I have to say, I enjoyed Persuasion a whole lot more than I did Pride and Prejudice. Like the Bennets of Pride and Prejudice, Persuasion’s Elliots are a self-important clan, making for some great comedy when in opposition against their rebelliously modest daughters. However, unlike Elizabeth Bennet, Anne Elliot is an adult, and therefore much more equipped to comprehend and analyze the action of the novel in a mature, comprehensive way. Anne’s thoughtful take on both society and love render her a heroine to truly admire.
The plot of Persuasion begins eight years after the ill-fated relationship between the young Anne Elliot and upstart seaman Frederick Wentworth has reached its demise. Anne, the daughter of a proud father and the favorite of her late mother’s closest confidante Lady Russell, allows herself to be persuaded to end the relationship. Sir Walter, Anne’s father and head of the Elliot family, disapproves of Frederick’s lack of wealth and prestige and Lady Russell, Anne’s most trustworthy advisor, condemns his unproven, yet excessive, ambition. However, much to the entire society’s surprise, eight years after Anne ends the affair Frederick returns as the wealthy and accomplished Captain Wentworth.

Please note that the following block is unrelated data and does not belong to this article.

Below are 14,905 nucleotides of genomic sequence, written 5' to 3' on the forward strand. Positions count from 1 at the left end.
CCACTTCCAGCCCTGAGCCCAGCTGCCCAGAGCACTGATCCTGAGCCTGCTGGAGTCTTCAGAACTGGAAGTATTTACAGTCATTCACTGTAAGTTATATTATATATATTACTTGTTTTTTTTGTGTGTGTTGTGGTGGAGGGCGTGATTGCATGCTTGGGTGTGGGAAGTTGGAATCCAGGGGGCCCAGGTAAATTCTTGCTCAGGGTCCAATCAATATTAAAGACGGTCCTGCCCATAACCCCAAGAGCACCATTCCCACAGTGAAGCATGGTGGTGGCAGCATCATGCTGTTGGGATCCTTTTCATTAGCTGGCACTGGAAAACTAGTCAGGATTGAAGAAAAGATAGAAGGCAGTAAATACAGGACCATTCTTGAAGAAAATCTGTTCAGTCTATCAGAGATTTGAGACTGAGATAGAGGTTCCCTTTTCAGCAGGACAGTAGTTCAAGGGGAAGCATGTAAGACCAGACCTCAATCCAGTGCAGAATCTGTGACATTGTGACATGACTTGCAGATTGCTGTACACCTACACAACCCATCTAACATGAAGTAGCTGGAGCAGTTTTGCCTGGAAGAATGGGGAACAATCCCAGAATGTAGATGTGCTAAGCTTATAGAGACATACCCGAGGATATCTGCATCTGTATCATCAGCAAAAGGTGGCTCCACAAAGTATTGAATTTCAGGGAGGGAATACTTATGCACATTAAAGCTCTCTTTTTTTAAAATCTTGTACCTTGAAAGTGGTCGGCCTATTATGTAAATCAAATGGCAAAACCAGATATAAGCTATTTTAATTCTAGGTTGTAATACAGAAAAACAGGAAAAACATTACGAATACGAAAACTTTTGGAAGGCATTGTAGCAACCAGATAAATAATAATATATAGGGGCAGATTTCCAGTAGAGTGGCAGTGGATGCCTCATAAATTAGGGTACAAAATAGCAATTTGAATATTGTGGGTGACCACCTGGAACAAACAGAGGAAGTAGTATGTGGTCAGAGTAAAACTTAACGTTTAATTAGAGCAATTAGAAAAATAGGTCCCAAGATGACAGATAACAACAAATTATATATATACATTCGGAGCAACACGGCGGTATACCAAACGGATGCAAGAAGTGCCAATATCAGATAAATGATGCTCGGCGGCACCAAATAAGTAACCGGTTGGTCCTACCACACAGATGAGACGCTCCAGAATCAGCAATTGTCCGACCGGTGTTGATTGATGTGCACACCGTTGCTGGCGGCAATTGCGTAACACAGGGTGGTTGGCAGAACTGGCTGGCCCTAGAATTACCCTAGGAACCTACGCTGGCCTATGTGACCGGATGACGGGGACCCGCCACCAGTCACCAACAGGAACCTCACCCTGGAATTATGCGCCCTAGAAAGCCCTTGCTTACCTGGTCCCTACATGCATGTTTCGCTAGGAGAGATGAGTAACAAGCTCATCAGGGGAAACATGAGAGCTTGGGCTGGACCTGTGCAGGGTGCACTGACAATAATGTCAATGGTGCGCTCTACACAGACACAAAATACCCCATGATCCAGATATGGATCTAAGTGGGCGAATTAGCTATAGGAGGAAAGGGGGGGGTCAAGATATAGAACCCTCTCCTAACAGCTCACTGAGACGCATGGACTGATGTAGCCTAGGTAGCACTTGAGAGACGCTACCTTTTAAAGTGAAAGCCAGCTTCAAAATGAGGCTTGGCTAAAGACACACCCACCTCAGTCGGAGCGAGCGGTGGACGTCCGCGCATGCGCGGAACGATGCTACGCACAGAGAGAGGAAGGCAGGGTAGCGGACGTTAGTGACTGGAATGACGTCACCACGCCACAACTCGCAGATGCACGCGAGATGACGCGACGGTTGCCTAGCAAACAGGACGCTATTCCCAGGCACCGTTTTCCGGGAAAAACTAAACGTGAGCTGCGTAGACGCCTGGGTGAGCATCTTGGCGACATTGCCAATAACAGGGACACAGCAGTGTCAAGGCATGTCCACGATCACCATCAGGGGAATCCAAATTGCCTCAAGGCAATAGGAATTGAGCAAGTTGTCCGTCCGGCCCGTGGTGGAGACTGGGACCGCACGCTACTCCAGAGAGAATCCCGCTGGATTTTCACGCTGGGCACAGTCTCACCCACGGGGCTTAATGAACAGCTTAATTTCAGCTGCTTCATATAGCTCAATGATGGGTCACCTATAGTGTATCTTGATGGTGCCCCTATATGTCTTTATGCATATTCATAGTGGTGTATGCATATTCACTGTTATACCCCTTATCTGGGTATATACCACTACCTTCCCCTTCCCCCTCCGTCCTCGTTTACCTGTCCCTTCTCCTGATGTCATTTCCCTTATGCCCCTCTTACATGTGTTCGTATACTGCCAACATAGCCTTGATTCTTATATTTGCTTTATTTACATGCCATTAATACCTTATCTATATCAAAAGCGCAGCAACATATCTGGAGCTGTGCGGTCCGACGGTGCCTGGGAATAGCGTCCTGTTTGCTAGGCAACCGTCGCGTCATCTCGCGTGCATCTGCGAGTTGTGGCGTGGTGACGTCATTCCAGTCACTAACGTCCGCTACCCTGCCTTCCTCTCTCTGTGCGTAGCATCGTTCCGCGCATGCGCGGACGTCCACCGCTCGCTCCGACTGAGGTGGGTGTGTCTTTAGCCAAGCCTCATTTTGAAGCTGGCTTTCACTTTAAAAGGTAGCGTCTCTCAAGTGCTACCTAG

While the focus of the novel revolves around the rekindling of the romance between Anne and Captain Wentworth, Austen’s novel is at its best when it allows Anne to discourse on subjects ranging from redemption to poetry to passion in men and women. Atypical of most romantic heroines, Anne is considered a bit older at twenty-seven. However, instead of detracting from the appeal of the romance, Anne’s maturity succeeds in adding thoughtful insight to the charming affair that unfolds.
While I still do not consider myself one of Austen’s greatest fans, Persuasion did much to improve my opinion of the renowned author. I look forward to reading others’ reviews and comments on what I now consider to be Jane Austen’s best work.